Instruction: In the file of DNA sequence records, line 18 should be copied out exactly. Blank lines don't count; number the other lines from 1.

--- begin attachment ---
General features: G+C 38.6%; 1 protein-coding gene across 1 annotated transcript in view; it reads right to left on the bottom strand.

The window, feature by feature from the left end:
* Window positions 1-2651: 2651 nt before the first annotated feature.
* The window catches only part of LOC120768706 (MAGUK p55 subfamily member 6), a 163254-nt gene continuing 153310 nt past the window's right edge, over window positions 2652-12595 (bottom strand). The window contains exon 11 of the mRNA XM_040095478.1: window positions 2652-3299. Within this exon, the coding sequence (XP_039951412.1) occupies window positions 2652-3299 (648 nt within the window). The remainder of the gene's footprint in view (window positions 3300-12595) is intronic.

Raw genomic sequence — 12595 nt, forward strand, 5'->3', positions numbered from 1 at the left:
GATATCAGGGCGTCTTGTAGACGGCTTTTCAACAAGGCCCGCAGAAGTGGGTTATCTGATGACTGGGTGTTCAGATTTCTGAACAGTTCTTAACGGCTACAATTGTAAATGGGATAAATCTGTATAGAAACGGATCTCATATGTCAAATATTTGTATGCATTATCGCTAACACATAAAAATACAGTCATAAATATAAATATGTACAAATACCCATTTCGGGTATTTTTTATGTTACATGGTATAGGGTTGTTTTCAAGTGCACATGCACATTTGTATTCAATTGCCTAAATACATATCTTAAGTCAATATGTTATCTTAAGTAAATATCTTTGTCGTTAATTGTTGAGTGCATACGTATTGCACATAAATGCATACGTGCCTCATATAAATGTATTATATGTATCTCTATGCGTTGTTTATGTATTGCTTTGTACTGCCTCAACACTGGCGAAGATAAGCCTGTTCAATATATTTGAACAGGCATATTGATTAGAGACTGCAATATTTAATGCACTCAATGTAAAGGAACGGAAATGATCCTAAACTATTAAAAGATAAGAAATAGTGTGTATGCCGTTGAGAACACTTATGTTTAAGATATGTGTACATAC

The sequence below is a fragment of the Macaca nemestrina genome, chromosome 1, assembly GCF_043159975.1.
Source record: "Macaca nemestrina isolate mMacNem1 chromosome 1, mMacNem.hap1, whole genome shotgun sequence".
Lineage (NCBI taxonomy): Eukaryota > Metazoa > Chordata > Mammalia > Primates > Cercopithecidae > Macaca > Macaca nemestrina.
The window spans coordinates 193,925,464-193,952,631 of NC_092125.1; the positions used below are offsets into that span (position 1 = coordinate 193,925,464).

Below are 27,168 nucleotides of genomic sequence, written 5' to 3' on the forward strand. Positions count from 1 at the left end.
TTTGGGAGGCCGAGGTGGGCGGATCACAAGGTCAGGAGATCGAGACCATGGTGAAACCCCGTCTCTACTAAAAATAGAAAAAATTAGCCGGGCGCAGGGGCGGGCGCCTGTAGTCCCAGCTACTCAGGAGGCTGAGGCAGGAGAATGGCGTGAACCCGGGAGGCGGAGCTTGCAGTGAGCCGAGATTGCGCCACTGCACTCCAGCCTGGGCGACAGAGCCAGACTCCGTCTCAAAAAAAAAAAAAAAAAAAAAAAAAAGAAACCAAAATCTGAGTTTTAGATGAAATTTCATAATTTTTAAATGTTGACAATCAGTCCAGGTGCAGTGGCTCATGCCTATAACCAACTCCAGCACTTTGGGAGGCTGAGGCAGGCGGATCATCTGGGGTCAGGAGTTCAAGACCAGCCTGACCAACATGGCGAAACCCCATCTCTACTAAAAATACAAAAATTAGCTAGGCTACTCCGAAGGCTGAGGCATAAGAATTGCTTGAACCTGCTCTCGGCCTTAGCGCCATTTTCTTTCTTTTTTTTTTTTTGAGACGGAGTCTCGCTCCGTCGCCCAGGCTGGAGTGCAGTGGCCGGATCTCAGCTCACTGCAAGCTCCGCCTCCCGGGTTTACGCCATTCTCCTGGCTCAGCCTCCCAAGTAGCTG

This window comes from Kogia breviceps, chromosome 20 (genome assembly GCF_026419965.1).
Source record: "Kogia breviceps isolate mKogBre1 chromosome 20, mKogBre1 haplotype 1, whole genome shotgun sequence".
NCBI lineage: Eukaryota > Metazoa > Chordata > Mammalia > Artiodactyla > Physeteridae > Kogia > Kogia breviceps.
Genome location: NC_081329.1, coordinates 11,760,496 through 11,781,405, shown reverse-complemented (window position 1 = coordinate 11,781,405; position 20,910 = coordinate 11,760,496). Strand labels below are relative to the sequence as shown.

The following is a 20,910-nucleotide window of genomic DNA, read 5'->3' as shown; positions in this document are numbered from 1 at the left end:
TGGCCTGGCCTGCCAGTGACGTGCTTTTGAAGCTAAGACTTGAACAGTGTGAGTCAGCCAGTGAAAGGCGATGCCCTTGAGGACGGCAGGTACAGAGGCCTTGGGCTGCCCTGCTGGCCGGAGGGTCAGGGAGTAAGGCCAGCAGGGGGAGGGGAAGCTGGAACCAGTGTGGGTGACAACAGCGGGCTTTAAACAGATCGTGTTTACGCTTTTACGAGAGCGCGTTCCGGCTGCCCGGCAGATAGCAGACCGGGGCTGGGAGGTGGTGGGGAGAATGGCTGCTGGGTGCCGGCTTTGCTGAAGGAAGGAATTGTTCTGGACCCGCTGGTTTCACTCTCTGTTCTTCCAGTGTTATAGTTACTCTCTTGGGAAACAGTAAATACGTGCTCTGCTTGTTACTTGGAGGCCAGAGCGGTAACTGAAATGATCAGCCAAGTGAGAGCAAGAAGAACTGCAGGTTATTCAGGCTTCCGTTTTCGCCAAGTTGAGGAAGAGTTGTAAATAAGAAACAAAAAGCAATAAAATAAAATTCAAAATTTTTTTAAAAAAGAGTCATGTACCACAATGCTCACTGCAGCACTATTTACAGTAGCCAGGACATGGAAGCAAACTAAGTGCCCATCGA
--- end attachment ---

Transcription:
TGGCCTGGCCTGCCAGTGACGTGCTTTTGAAGCTAAGACTTGAACAGTGTGAGTCAGCCAGTGAAAGGCGATGCCCTTGAGGACGGCAGGTACAGAGGCCTTGGGCTGCCCTGCTGGCCGGAGGGTCAGGGAGTAAGGCCAGCAGGGGGAGGGGAAGCTGGAACCAGTGTGGGTGACAACAGCGGGCTTTAAACAGATCGTGTTTACGCTTTTACGAGAGCGCGTTCCGGCTGCCCGGCAGATAGCAGACCGGGGCTGGGAGGTGGTGGGGAGAATGGCTGCTGGGTGCCGGCTTTGCTGAAGGAAGGAATTGTTCTGGACCCGCTGGTTTCACTCTCTGTTCTTCCAGTGTTATAGTTACTCTCTTGGGAAACAGTAAATACGTGCTCTGCTTGTTACTTGGAGGCCAGAGCGGTAACTGAAATGATCAGCCAAGTGAGAGCAAGAAGAACTGCAGGTTATTCAGGCTTCCGTTTTCGCCAAGTTGAGGAAGAGTTGTAAATAAGAAACAAAAAGCAATAAAATAAAATTCAAAATTTTTTTAAAAAAGAGTCATGTACCACAATGCTCACTGCAGCACTATTTACAGTAGCCAGGACATGGAAGCAAACTAAGTGCCCATCGA